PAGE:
Is there an easy way to convert an RFC 3339 time into a regular Python timestamp?

I've got a script which is reading an ATOM feed and I'd like to be able to compare the timestamp of an item in the ATOM feed to the modification time of a file.

I notice from the ATOM spec, that ATOM dates include a time zone offset (Z<a number>) but, in my case, there's nothing after the Z so I guess we can assume GMT.

I suppose I could parse the time with a regex of some sort but I was hoping Python had a built-in way of doing it that I just haven't been able to find.

11 Answers 11

up vote 9 down vote accepted

No builtin, afaik. This is a Python library module with functions for converting timestamp strings in RFC 3339 format to Python time float values, and vice versa. RFC 3339 is the timestamp format used by the Atom feed syndication format.

It is BSD-licensed.

(Edited so it's clear I didn't write it. :-)

  • PyFeed does exactly what I need, courtesy of the tf_from_timestamp() function in – Mark Biek Dec 21 '09 at 19:46
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    Also, I wrote the PyFeed (and Xe) libraries, and I hang out here on StackOverflow, so if you have any questions about it, I would be happy to answer them. – steveha Dec 21 '09 at 19:46
  • Note that PyFeed can be used to parse an Atom feed. It uses xml.dom.minidom to do the actual parsing, and then unpacks the XML tree structure into nice convenient classes. Hmm, I ought to put Xe and PyFeed up on PyPI. – steveha Dec 21 '09 at 19:59
  • @steveha Excellent, thanks for the offer. The libraries seem pretty easy to use so far but I'll remember you're here if I run into anything weird. – Mark Biek Dec 21 '09 at 20:00
  • @Alex Brasetvik, it was already clear that you were not claiming to have written it. If you were claiming credit you wouldn't have included the direct link to my web page! P.S. I was happy to see you recommending my library; thank you. – steveha Dec 22 '09 at 3:14

You don't include an example, but if you don't have a Z-offset or timezone, and assuming you don't want durations but just the basic time, then maybe this will suit you:

import datetime as dt
>>> dt.datetime.strptime('1985-04-12T23:20:50.52', '%Y-%m-%dT%H:%M:%S.%f')
datetime.datetime(1985, 4, 12, 23, 20, 50, 520000)

The strptime() function was added to the datetime module in Python 2.5 so some people don't yet know it's there.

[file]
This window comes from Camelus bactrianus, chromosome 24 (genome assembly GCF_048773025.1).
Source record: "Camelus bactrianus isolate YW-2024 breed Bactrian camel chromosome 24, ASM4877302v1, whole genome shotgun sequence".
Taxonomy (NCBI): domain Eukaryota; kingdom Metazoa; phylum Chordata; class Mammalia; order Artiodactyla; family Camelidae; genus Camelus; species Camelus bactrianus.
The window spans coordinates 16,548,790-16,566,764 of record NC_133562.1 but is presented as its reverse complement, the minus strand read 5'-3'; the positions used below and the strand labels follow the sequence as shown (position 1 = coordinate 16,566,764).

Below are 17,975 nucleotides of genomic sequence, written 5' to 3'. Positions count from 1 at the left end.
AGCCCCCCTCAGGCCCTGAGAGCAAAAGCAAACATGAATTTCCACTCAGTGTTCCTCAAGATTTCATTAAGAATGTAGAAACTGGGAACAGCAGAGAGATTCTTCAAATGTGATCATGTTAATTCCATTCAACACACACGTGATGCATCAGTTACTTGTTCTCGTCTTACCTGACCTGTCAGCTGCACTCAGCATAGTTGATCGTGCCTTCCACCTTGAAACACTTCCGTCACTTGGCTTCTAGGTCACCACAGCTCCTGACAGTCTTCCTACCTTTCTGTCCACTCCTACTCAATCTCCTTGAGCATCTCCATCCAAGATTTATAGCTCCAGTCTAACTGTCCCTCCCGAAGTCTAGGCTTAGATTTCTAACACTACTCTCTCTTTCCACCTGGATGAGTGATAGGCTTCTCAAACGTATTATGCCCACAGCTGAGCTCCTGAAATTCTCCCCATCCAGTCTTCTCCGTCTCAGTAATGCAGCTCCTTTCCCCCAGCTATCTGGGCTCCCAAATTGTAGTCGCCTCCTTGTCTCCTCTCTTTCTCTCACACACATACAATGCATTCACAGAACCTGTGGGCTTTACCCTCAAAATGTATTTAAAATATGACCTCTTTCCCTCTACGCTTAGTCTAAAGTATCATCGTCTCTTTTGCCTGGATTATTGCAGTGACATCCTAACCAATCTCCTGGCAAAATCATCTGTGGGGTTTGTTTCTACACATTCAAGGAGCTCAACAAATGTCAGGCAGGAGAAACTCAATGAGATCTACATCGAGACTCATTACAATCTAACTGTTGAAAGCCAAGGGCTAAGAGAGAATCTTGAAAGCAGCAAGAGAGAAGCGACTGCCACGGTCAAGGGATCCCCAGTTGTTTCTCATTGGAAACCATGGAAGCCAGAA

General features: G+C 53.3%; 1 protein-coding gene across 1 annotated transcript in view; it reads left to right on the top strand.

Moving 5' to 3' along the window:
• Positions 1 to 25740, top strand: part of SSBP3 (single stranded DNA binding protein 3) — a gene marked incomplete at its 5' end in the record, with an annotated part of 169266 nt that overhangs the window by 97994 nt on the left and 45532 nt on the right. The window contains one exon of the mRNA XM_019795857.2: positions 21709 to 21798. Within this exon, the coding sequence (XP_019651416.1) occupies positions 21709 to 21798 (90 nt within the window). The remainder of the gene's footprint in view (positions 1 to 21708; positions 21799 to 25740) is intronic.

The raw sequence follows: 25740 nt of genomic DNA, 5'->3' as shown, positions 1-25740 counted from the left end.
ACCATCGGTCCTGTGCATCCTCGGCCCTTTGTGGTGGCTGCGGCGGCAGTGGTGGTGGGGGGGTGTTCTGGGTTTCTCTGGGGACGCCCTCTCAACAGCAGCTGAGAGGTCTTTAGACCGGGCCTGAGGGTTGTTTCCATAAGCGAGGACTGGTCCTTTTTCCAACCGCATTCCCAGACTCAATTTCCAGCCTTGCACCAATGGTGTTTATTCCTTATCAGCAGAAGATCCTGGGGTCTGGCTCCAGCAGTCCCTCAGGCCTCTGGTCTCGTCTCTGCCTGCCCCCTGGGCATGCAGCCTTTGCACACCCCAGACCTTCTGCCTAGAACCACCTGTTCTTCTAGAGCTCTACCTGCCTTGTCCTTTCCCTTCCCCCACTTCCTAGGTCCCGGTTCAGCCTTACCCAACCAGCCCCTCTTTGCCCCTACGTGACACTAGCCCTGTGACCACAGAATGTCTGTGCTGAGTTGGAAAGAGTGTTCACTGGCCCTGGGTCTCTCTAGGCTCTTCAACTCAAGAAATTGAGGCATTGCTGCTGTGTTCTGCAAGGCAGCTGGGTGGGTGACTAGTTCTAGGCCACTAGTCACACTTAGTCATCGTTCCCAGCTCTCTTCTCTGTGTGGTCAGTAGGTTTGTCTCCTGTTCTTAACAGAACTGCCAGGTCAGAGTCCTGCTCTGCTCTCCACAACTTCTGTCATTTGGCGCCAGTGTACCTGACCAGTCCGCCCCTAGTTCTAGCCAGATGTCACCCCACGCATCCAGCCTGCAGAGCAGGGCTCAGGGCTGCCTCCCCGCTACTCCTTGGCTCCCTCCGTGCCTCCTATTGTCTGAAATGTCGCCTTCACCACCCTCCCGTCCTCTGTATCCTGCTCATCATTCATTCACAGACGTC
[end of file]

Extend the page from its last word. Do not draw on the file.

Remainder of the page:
Edit: The time.strptime() function has existed for a while though, and works about the same to give you a struct_time value:

>>> ts = time.strptime('1985-04-12T23:20:50.52', '%Y-%m-%dT%H:%M:%S.%f')
>>> ts
time.struct_time(tm_year=1985, tm_mon=4, tm_mday=12, tm_hour=23, tm_min=20, tm_sec=50, tm_wday=4, tm_yday=102, tm_isdst=-1)
>>> time.mktime(ts)
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    +1 for a solution using the standard library! – jathanism Dec 21 '09 at 21:39
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    This won't work- Methods that are not time-zone aware are not RFC 3339 compatible. – Yarin Dec 19 '11 at 1:02
  • Yarin, clearly, but your complaint should be with the original question's use of "RFC 3339" then, as my answer did address his actual question, where he notes he doesn't have a time zone... – Peter Hansen Jan 1 '12 at 16:08
  • Peter- The way I read his question he's trying to compare an ATOM feed RFC 3999 date with timezone to another date with assumed GMT, but maybe i don't get it – Yarin Mar 1 '12 at 14:25
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    @Yarin: "there's nothing after the Z" -- it means the input is UTC and strptime() could be used. Though mktime() that expects time in the local timezone should not be used. calendar.timegm() could be used instead (to compare with the result of os.path.getmtime(): "I'd like to be able to compare the timestamp of an item in the ATOM feed to the modification time of a file.") – jfs Sep 4 '15 at 19:22 seems to be able to parse iso 8601, which RFC 3339 is a subset of, maybe this could be useful, but again, not built-in.

  • Time floats and struct_time aren't timezone aware. Since RFC 3339 requires UTC-compatible time zones, which in Python means non-naive datetime objects, this is the only sane option so far. – Tobu Sep 16 '11 at 18:06 (duplicate of )